Theoretically, that is. We should think of the e-tron Spyder as a rolling lab that awaits part internal VW Group approval and part public approval. As it is a showcar first, the Germans want to know what we all think of the exterior. Despite their differences in dimensions and execution, the Detroit e-tron showcar and this Paris e-tron Spyder represent what some call either the R4 or R5 model range that’s pegged for launch in 2014. Just as with the R8, this smaller sports car family will have at least one version with a fixed roof and one with a convertible top. No one anywhere is confirming this, but the e-tron Spyder’s “one-off” aluminum chassis is, according to various sources, Audi’s shot at contributing a chassis to the future R4 (or R5)/Porsche Boxster and Cayman/VW Blue Sport roadster small sports car program. Referred to internally as “9X1,” it promises a mid-engined configuration. That’s a major portion of this car’s significance; the small mid-ship sports car future within the VW Group is a huge deal, and Porsche’s engineers are supposedly leading the way.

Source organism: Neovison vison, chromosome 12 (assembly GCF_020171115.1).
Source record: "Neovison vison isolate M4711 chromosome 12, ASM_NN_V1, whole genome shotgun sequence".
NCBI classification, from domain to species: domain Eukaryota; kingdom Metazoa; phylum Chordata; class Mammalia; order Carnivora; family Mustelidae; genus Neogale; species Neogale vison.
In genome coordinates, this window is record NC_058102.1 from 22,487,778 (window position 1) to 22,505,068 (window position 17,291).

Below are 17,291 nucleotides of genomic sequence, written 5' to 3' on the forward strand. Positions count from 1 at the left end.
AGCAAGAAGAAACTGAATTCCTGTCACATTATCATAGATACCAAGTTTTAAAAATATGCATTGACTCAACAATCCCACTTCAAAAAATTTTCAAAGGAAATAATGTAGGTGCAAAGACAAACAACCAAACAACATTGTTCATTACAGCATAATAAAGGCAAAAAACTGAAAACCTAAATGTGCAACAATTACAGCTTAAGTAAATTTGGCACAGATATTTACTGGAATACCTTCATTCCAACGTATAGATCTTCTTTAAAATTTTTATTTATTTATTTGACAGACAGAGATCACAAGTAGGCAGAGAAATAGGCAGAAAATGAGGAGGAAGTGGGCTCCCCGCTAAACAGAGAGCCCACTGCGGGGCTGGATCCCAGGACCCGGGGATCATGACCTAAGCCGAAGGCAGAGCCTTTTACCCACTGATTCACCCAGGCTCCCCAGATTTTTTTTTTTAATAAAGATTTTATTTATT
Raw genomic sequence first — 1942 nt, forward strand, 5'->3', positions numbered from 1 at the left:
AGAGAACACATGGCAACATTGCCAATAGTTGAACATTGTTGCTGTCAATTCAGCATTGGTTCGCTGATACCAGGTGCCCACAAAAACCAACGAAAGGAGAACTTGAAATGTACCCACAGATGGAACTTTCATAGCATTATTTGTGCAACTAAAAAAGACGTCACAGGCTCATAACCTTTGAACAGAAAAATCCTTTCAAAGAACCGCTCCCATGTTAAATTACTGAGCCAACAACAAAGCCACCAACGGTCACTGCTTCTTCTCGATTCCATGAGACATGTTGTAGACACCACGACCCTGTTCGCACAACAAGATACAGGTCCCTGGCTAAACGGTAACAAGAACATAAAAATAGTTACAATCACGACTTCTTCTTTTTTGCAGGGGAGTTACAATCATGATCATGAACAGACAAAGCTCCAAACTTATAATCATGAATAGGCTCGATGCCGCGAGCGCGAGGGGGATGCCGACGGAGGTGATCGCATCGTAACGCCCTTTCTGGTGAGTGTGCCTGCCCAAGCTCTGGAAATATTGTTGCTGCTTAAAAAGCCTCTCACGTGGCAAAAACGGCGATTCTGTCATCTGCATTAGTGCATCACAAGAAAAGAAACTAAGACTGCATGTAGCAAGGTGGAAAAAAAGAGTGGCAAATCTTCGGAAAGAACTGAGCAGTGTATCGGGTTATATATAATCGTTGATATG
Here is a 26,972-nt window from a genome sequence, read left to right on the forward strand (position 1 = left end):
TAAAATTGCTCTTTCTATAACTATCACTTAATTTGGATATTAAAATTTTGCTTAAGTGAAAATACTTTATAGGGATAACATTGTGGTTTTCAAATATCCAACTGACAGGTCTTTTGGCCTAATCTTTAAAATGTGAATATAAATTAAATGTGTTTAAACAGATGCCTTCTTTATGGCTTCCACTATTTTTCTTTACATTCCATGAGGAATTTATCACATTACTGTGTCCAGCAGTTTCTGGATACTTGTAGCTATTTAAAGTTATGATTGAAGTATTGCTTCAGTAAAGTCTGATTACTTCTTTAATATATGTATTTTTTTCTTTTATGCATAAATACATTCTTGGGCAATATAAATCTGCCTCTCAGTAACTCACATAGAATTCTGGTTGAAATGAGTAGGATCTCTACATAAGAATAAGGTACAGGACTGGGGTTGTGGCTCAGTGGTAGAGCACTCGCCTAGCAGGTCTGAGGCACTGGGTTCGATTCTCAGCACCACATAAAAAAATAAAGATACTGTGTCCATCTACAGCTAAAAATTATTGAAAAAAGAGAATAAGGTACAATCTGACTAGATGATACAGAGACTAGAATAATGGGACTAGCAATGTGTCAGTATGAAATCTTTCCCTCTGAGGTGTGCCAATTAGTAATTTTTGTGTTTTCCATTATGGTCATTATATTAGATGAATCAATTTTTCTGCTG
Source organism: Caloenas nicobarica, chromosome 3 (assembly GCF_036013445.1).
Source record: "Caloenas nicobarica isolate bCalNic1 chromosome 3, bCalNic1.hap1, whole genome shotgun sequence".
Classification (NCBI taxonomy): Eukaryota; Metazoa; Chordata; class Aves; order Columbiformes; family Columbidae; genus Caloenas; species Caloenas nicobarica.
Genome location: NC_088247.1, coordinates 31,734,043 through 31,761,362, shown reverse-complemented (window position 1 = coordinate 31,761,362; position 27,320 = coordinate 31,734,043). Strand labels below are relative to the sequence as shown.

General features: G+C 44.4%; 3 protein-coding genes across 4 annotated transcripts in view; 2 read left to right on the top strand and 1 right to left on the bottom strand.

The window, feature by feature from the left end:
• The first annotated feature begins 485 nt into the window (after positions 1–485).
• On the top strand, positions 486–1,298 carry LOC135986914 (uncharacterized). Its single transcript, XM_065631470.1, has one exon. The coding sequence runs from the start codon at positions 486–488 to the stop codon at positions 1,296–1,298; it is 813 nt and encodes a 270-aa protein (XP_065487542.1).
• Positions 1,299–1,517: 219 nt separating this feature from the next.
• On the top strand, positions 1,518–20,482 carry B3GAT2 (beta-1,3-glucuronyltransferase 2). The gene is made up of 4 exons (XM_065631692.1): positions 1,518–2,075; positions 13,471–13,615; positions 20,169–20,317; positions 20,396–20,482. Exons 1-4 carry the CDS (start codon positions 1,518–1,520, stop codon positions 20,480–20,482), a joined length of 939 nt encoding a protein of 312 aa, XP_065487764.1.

And then there’s the looks of the e-tron Spyder. We like the exterior of the Detroit e-tron coupe more, but we prefer this interior and rear end more than that of the hardtop. Anyone over five feet, nine inches tall in the Spyder is likely to have their brain cavity sliced clean away in a big head-on collision. The low, three-tenths-of-an-inch-thick Plexiglas taper makes the spyder come off looking a little too much like a small speedboat. We do enjoy the turbine-themed 20-inch wheels, although 19-inchers would look more proportionally correct while improving the ride.